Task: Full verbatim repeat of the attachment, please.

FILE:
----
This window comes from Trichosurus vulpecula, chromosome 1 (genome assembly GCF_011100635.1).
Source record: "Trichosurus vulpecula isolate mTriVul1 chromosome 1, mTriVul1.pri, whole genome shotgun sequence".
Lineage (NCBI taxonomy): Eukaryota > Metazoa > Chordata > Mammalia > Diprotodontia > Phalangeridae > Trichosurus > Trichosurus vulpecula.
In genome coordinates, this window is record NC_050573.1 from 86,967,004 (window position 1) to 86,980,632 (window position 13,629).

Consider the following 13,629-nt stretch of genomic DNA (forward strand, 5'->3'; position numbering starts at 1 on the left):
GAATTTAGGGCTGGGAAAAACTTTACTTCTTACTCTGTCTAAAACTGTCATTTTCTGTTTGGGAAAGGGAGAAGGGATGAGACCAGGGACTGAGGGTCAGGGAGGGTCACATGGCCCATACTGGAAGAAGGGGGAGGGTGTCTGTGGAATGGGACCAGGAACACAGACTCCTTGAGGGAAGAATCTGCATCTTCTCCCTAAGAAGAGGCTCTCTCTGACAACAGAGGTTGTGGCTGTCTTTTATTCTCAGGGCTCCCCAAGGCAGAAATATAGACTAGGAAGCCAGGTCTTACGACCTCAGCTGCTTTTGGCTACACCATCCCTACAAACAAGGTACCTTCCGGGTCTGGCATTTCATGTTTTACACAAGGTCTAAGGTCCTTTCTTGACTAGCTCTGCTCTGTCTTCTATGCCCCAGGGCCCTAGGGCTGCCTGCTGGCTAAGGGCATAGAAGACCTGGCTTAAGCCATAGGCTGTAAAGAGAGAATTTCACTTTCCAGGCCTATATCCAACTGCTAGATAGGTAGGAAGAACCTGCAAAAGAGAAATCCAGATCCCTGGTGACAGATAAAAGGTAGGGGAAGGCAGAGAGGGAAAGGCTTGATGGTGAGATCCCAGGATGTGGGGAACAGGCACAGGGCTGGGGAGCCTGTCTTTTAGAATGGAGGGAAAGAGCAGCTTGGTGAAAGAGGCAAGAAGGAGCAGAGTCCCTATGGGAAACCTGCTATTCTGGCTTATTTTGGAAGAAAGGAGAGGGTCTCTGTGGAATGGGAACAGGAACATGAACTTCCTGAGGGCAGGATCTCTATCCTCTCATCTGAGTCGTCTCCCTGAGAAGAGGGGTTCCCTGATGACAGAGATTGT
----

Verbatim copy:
This window comes from Trichosurus vulpecula, chromosome 1 (genome assembly GCF_011100635.1).
Source record: "Trichosurus vulpecula isolate mTriVul1 chromosome 1, mTriVul1.pri, whole genome shotgun sequence".
Lineage (NCBI taxonomy): Eukaryota > Metazoa > Chordata > Mammalia > Diprotodontia > Phalangeridae > Trichosurus > Trichosurus vulpecula.
In genome coordinates, this window is record NC_050573.1 from 86,967,004 (window position 1) to 86,980,632 (window position 13,629).

Consider the following 13,629-nt stretch of genomic DNA (forward strand, 5'->3'; position numbering starts at 1 on the left):
GAATTTAGGGCTGGGAAAAACTTTACTTCTTACTCTGTCTAAAACTGTCATTTTCTGTTTGGGAAAGGGAGAAGGGATGAGACCAGGGACTGAGGGTCAGGGAGGGTCACATGGCCCATACTGGAAGAAGGGGGAGGGTGTCTGTGGAATGGGACCAGGAACACAGACTCCTTGAGGGAAGAATCTGCATCTTCTCCCTAAGAAGAGGCTCTCTCTGACAACAGAGGTTGTGGCTGTCTTTTATTCTCAGGGCTCCCCAAGGCAGAAATATAGACTAGGAAGCCAGGTCTTACGACCTCAGCTGCTTTTGGCTACACCATCCCTACAAACAAGGTACCTTCCGGGTCTGGCATTTCATGTTTTACACAAGGTCTAAGGTCCTTTCTTGACTAGCTCTGCTCTGTCTTCTATGCCCCAGGGCCCTAGGGCTGCCTGCTGGCTAAGGGCATAGAAGACCTGGCTTAAGCCATAGGCTGTAAAGAGAGAATTTCACTTTCCAGGCCTATATCCAACTGCTAGATAGGTAGGAAGAACCTGCAAAAGAGAAATCCAGATCCCTGGTGACAGATAAAAGGTAGGGGAAGGCAGAGAGGGAAAGGCTTGATGGTGAGATCCCAGGATGTGGGGAACAGGCACAGGGCTGGGGAGCCTGTCTTTTAGAATGGAGGGAAAGAGCAGCTTGGTGAAAGAGGCAAGAAGGAGCAGAGTCCCTATGGGAAACCTGCTATTCTGGCTTATTTTGGAAGAAAGGAGAGGGTCTCTGTGGAATGGGAACAGGAACATGAACTTCCTGAGGGCAGGATCTCTATCCTCTCATCTGAGTCGTCTCCCTGAGAAGAGGGGTTCCCTGATGACAGAGATTGT